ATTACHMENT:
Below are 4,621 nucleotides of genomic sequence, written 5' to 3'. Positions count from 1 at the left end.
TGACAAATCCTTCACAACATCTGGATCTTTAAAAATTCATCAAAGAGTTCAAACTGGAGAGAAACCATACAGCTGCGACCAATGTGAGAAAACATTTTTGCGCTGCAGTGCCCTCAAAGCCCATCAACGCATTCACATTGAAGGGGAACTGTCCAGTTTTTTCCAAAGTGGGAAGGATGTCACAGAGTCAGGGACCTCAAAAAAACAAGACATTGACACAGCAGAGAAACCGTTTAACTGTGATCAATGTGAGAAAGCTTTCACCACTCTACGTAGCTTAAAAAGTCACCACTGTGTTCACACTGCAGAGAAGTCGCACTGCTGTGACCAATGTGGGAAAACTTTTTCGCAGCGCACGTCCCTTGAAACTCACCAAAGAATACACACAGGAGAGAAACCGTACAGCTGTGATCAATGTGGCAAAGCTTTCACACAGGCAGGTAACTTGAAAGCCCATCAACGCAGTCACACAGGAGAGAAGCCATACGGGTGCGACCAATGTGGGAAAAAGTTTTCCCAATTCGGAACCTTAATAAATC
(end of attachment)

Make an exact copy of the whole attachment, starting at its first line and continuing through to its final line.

Below are 4,621 nucleotides of genomic sequence, written 5' to 3'. Positions count from 1 at the left end.
TGACAAATCCTTCACAACATCTGGATCTTTAAAAATTCATCAAAGAGTTCAAACTGGAGAGAAACCATACAGCTGCGACCAATGTGAGAAAACATTTTTGCGCTGCAGTGCCCTCAAAGCCCATCAACGCATTCACATTGAAGGGGAACTGTCCAGTTTTTTCCAAAGTGGGAAGGATGTCACAGAGTCAGGGACCTCAAAAAAACAAGACATTGACACAGCAGAGAAACCGTTTAACTGTGATCAATGTGAGAAAGCTTTCACCACTCTACGTAGCTTAAAAAGTCACCACTGTGTTCACACTGCAGAGAAGTCGCACTGCTGTGACCAATGTGGGAAAACTTTTTCGCAGCGCACGTCCCTTGAAACTCACCAAAGAATACACACAGGAGAGAAACCGTACAGCTGTGATCAATGTGGCAAAGCTTTCACACAGGCAGGTAACTTGAAAGCCCATCAACGCAGTCACACAGGAGAGAAGCCATACGGGTGCGACCAATGTGGGAAAAAGTTTTCCCAATTCGGAACCTTAATAAATC